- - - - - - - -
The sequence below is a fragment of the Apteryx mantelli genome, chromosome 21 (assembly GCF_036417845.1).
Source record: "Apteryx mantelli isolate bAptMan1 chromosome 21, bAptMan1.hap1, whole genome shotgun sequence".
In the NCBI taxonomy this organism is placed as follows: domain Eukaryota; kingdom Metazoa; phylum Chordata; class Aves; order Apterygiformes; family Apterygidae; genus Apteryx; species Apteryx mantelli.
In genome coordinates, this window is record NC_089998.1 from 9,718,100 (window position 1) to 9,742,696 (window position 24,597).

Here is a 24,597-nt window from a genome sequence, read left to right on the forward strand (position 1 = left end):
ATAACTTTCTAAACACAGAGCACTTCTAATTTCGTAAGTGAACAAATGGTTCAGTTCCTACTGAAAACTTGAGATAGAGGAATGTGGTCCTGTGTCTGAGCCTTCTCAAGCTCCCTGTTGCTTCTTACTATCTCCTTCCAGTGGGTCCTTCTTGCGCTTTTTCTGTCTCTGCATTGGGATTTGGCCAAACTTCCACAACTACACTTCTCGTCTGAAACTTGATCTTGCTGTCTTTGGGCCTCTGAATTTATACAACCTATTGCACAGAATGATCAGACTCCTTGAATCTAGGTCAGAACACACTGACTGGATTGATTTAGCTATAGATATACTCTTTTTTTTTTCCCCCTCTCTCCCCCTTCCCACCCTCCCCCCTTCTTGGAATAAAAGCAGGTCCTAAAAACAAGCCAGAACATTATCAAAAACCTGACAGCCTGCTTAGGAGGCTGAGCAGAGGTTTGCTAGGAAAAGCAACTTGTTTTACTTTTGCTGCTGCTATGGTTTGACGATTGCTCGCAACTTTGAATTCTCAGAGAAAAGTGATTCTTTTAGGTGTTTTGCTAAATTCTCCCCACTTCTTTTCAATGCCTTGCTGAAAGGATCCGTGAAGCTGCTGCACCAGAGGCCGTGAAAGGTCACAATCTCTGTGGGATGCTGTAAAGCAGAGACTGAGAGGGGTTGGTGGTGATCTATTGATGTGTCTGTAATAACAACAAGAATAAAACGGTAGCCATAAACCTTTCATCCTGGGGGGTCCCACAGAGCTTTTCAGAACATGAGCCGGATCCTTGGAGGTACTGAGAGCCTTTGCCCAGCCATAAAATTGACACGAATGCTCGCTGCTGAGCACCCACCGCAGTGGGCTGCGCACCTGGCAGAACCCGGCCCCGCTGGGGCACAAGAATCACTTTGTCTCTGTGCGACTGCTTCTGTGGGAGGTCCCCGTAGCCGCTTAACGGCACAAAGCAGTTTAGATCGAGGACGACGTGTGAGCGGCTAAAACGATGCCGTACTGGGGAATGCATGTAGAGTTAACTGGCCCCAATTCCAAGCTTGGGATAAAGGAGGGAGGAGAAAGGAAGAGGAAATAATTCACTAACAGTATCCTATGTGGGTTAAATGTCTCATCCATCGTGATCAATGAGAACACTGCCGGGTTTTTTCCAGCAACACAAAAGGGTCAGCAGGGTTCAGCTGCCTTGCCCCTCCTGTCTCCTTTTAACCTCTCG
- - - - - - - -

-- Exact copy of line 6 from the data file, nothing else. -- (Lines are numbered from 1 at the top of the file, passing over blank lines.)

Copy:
ATAACTTTCTAAACACAGAGCACTTCTAATTTCGTAAGTGAACAAATGGTTCAGTTCCTACTGAAAACTTGAGATAGAGGAATGTGGTCCTGTGTCTGAGCCTTCTCAAGCTCCCTGTTGCTTCTTACTATCTCCTTCCAGTGGGTCCTTCTTGCGCTTTTTCTGTCTCTGCATTGGGATTTGGCCAAACTTCCACAACTACACTTCTCGTCTGAAACTTGATCTTGCTGTCTTTGGGCCTCTGAATTTATACAACCTATTGCACAGAATGATCAGACTCCTTGAATCTAGGTCAGAACACACTGACTGGATTGATTTAGCTATAGATATACTCTTTTTTTTTTCCCCCTCTCTCCCCCTTCCCACCCTCCCCCCTTCTTGGAATAAAAGCAGGTCCTAAAAACAAGCCAGAACATTATCAAAAACCTGACAGCCTGCTTAGGAGGCTGAGCAGAGGTTTGCTAGGAAAAGCAACTTGTTTTACTTTTGCTGCTGCTATGGTTTGACGATTGCTCGCAACTTTGAATTCTCAGAGAAAAGTGATTCTTTTAGGTGTTTTGCTAAATTCTCCCCACTTCTTTTCAATGCCTTGCTGAAAGGATCCGTGAAGCTGCTGCACCAGAGGCCGTGAAAGGTCACAATCTCTGTGGGATGCTGTAAAGCAGAGACTGAGAGGGGTTGGTGGTGATCTATTGATGTGTCTGTAATAACAACAAGAATAAAACGGTAGCCATAAACCTTTCATCCTGGGGGGTCCCACAGAGCTTTTCAGAACATGAGCCGGATCCTTGGAGGTACTGAGAGCCTTTGCCCAGCCATAAAATTGACACGAATGCTCGCTGCTGAGCACCCACCGCAGTGGGCTGCGCACCTGGCAGAACCCGGCCCCGCTGGGGCACAAGAATCACTTTGTCTCTGTGCGACTGCTTCTGTGGGAGGTCCCCGTAGCCGCTTAACGGCACAAAGCAGTTTAGATCGAGGACGACGTGTGAGCGGCTAAAACGATGCCGTACTGGGGAATGCATGTAGAGTTAACTGGCCCCAATTCCAAGCTTGGGATAAAGGAGGGAGGAGAAAGGAAGAGGAAATAATTCACTAACAGTATCCTATGTGGGTTAAATGTCTCATCCATCGTGATCAATGAGAACACTGCCGGGTTTTTTCCAGCAACACAAAAGGGTCAGCAGGGTTCAGCTGCCTTGCCCCTCCTGTCTCCTTTTAACCTCTCG